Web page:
– But can I just say this Paul, I hate, and again, it comes back to sincerity. One of my daughters was working in a company where they were practically forced fed beer and pizza on a Friday night. Nobody wanted to be there, the place was hellish from Monday to Thursday, and the CEO of that organisation, thought by buying pizza and force feeding people beer, that all would be well. So it comes back to, is it sincere or is it not? So I think a little bit of soul goes a long way.
– I think that’s very true. I’m very interested in the, okay, people think it’s an equation. Okay, Friday night, here’s three beers per person, now they’ll be happy.
– With fellows I don’t want to drink with, yeah.
– Yes. You can give me as much beer as you like, but if you put me in a room with some pain in the arse people, the beer won’t taste sweet. So it’s about building a whole atmosphere.
– [Bobby] Big time.
– And a culture, isn’t that what culture is? A culture of lightness, a culture of fun.
– Yeah, and I think as well, if you’re working in an organisation and the CEO walks through the office or the warehouse or whatever it is and is able to crack a joke, and again, it doesn’t have to detract from the seriousness of work or getting the job done piece. But I think that that would probably be somewhat infectious, i.e then, if the CEO was down in the warehouse, joking around, maybe then the warehouse supervisor feels it’s okay to do the same with the forklift drivers or whatever it is. But that’s how culture gets built, from the top down and from the bottom up.
– Yeah, it’s very interesting from a psychological perspective that you use the word, infectious, because in psychology, we say, if you want anybody to go into any state, you have to go into that state first. So if you want to make people uptight, guess what?
– Be uptight yourself, yeah.
– You have it there.
– And I suspect and that’s what’s really great about actually spending time with great leaders like yourself, is I get to unpack the important bits. So our listeners can listen to, no I’m serious. And I know that the Americans would call this blowing smoke up your ass, but it’s actually, I think those are the crucial bits for people who want to win in life, is actually the stuff that nobody thinks about, how do you build that culture? Well, guess what, you’ve got to be somebody like yourself who goes back to the floor, who has a joke with somebody, who appropriately will take the piss, will banter. And those are, I think, crucial elements that I think sometimes get lost because nobody’s teaching this at the Harvard Business School yet.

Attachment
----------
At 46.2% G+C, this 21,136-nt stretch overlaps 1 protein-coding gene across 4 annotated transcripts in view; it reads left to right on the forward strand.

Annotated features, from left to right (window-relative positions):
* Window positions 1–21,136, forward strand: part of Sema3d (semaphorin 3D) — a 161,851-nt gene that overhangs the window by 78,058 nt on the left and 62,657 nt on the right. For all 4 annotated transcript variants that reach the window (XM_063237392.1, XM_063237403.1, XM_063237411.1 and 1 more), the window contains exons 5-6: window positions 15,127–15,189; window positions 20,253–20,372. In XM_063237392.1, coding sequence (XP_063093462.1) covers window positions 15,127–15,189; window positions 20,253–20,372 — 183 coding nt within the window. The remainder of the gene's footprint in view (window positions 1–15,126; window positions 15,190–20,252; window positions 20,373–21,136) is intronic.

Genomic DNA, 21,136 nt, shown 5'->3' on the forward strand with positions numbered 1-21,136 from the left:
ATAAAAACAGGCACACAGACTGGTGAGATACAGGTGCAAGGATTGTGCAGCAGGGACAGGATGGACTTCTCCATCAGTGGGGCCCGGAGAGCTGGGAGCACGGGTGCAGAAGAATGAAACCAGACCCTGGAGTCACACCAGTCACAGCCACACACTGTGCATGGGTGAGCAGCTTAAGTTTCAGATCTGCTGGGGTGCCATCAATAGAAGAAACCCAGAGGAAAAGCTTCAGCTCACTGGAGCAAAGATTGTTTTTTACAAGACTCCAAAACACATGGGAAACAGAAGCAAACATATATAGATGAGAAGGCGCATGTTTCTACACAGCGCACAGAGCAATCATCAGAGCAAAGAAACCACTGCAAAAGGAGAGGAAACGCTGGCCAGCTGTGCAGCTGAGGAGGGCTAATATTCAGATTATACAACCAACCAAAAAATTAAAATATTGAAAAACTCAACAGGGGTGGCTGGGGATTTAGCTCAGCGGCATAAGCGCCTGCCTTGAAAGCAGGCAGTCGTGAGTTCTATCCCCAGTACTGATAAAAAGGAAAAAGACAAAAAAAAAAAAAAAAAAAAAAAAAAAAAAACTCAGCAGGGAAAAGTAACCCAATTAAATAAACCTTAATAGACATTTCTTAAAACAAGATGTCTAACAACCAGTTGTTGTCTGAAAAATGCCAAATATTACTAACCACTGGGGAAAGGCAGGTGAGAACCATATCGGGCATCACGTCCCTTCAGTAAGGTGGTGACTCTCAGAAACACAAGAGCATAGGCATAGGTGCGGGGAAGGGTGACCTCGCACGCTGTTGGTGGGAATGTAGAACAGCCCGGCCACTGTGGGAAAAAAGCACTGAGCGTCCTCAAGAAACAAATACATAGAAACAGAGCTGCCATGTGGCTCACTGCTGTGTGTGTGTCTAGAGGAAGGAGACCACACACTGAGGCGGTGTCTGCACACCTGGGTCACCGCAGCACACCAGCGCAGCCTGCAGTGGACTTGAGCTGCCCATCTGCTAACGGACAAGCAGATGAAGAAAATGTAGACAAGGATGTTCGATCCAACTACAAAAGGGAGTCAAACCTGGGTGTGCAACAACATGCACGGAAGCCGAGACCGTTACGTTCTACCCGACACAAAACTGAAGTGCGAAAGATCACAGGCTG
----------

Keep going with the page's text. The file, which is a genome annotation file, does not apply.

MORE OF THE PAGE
– I totally agree and I think I must give some more thought to your concept there of the business case, because there probably are some metrics that one could introduce or could look at, around humour and how it’s measured. ‘Cause I think maybe because humour is different things to different people, it’s not the most easily of subjects to measure.
– Well, you and I can do a course all around Ireland together, How to get the Banter Back.
– That’s it, yeah.
– Have you ever taken a joke too far or crossed the line Bobby?
– I have, I remember one time and it’s about public speaking. And I mentioned earlier about the accountants and the joke, but sometimes if you misread your audience. I remember being at an insurance dinner, I was an after dinner speaker and I thought I made what was a witty and upbeat, and there was a couple of maybe blue bits in the humour, and a lady got upset over it. And, you know, I reckoned then, even if 200 people were happy and thought it was funny, the fact that one person didn’t kind of ruined the night for me. And that was a lesson to me that you really need to know who your audience are before you start taking it out there.
– Well, just so you know, I spent 10 years of my life working at the Comedy Store and every comedian has had that same thing whereby the whole audience is laughing, but if one person isn’t laughing, then that’s what they’ll take home. And isn’t funny, we can’t remember all the great gigs we did, but we’ll remember the bad ones until your dying day.